NAGA BUAH: An Ecofeminist Music Project by Kodi Twiner
This research is a creative exploration of ecofeminism in response to the challenges of the Anthropocene. Taking influence from previous political and feminist musicians, the research brings ecofeminism into dialogue with artistic practice, in efforts to catalyse the positive forces of a creative Anthropocene through liberation of women and nature.
This research is timely and important. Environmental concerns are more urgent than ever, with scientists describing a new geological age, the Anthropocene, which threatens human survival (Steffen et al. 2011).
In the twenty-first century, we face scarcity in critical resources, the degradation of ecosystem services, and the erosion of the planet’s capability to absorb our wastes...The advent of the Anthropocene, the time interval in which human activities now rival global geophysical processes, suggests that we need to fundamentally alter our relationship with the planet we inhabit...The need to achieve effective planetary stewardship is urgent (Steffen et al. 2011, p. 739).
So, how can humans fundamentally alter their relationship with the planet, to achieve this urgent planetary stewardship? Ecofeminist philosophy suggests that a destructive Anthropocene is not the only future, and that humans need to reconnect with their organic embedded-ness, as part of nature and it’s biodiversity (Mies & Shiva 2014).
We need to get grounded again – in the Earth, her diversity, and her living processes – and unleash the positive forces of a creative Anthropocene (Mies & Shiva 2014, Loc. 344/7288).
This research contributes to this creative Anthropocene through creative arts practice. This brings ecofeminism out of its traditional realms of academia and activism (Phillips & Rumens 2016, p. 3) and into new dialogue with music practice.
This research follows in a long tradition of music as creative political expression. I approach this research as a multidisciplinary artist, within the artistic research paradigm. My artistic practice, which draws on intersecting discussions of ecofeminism, womens marginalisation, and music as political expression, is the focus of this honours project.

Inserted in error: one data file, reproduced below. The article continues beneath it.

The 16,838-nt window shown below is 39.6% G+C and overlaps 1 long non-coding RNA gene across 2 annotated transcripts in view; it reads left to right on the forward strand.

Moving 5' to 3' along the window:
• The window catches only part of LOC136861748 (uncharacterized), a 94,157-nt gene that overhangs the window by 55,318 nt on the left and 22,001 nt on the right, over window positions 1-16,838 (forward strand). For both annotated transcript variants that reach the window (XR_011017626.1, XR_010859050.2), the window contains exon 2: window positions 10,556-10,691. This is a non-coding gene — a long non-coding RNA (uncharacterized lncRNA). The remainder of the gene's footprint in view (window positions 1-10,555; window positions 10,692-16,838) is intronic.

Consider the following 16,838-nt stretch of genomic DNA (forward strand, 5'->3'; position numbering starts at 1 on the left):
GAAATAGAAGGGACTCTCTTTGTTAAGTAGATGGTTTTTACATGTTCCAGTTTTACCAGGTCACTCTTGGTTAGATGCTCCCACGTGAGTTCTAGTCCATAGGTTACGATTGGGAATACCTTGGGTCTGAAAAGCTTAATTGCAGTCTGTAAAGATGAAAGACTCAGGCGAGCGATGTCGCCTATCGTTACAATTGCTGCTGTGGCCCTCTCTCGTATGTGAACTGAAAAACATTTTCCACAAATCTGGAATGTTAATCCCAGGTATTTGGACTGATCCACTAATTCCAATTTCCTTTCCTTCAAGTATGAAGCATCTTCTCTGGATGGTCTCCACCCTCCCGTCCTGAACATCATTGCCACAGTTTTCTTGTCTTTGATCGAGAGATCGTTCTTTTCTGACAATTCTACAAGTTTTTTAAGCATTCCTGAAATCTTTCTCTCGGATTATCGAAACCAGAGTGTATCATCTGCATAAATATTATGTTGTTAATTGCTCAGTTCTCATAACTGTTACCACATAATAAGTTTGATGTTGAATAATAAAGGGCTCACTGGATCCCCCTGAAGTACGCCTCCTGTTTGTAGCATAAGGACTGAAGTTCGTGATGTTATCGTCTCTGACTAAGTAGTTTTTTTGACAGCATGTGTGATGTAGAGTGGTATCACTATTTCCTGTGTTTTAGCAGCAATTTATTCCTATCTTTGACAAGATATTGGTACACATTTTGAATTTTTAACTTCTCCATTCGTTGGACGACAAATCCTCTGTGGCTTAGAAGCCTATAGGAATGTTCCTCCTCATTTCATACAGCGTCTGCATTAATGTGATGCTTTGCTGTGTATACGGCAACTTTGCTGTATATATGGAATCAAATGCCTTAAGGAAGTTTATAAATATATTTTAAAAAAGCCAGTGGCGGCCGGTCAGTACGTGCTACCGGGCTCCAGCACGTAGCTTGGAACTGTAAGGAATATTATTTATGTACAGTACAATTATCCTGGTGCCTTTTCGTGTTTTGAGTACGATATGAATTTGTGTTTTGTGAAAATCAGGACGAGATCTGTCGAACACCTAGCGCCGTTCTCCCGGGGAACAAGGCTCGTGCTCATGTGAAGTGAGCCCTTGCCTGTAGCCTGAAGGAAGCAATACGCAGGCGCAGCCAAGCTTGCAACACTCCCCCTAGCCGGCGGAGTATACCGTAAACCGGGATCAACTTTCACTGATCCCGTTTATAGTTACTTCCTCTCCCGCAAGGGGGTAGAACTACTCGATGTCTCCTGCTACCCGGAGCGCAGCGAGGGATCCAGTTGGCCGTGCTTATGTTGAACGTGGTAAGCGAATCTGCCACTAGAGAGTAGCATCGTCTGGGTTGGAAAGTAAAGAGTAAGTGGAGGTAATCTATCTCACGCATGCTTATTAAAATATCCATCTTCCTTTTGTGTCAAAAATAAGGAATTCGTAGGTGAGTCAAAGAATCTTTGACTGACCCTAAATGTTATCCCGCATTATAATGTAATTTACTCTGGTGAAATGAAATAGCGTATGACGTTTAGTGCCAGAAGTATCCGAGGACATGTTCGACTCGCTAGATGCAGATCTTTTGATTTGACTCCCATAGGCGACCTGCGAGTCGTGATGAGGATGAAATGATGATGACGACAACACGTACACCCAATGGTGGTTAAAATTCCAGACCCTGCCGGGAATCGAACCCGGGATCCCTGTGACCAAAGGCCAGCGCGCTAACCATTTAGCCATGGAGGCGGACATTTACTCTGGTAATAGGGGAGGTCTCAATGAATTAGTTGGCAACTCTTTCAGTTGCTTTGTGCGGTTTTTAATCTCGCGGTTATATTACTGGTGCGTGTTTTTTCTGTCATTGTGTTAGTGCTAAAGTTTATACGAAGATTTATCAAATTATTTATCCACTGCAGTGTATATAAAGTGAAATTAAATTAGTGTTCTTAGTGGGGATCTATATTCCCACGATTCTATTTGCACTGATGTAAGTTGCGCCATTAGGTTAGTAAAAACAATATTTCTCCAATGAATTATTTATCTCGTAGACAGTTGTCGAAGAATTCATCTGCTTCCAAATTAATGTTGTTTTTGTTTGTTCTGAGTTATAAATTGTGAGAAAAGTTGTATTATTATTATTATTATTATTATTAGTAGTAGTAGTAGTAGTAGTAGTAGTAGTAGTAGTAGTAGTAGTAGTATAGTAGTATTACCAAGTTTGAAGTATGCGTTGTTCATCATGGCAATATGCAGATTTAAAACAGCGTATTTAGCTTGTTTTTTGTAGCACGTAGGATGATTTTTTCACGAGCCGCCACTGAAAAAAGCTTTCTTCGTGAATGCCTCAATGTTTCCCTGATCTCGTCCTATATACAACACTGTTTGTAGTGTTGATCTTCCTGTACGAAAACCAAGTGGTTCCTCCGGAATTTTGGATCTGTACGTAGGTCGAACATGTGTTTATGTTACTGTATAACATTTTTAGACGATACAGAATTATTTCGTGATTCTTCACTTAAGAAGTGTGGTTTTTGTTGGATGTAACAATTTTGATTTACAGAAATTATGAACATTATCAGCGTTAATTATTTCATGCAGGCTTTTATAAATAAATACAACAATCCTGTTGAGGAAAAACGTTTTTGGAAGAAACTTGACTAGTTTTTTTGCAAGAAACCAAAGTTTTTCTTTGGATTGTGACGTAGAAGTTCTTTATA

Chapter 2 reviews diverse sources of literature addressing ecofeminism, the mind/body split, marginalisation of women and music as political expression. I contextualise my creative components by analysing works from Bjork, Solange, Esperanza Spalding, Laurie Anderson and Pussy Riot. The creative components are constructed through methods of songwriting, zine-ing and conceptualisation of a multidisciplinary performance as discussed under Methodology in Chapter 3. The nine original songs and the zine are discussed and analysed in Chapter 4. It should be noted that the delivery of the live performance art sits outside the scope of this research project and its performance is not included in this submission. The conceptualisation has been realised through aesthetic, content, planning and budget, attached in section 4.3 and in Appendix E. The nine songs are presented as partial scores (Appendix A), lead sheets (Appendix A) and demo tracks attached as MP3 files on a USB stick (Appendix B). Samples of the zine have been integrated throughout this thesis, are discussed in section 4.2, and has been attached in it’s entirety as Appendix C on a USB stick. Chapter 5 concludes this thesis, reflects on the research process, creative outputs and discusses implications and direction for further research on this topic.
This Honours research is the first phase of NAGA BUAH, which is a broader creative project, requiring long-term planning, resources and implementation, of which the majority lies beyond the parameters an Honours research project. This Honours project has provided a comprehensive and formidable foundation for the creation and conceptualisation of NAGA BUAH, which throughout the course of my research, I have discerned will be most effectively presented as a performance art piece, incorporating the research outputs of this research.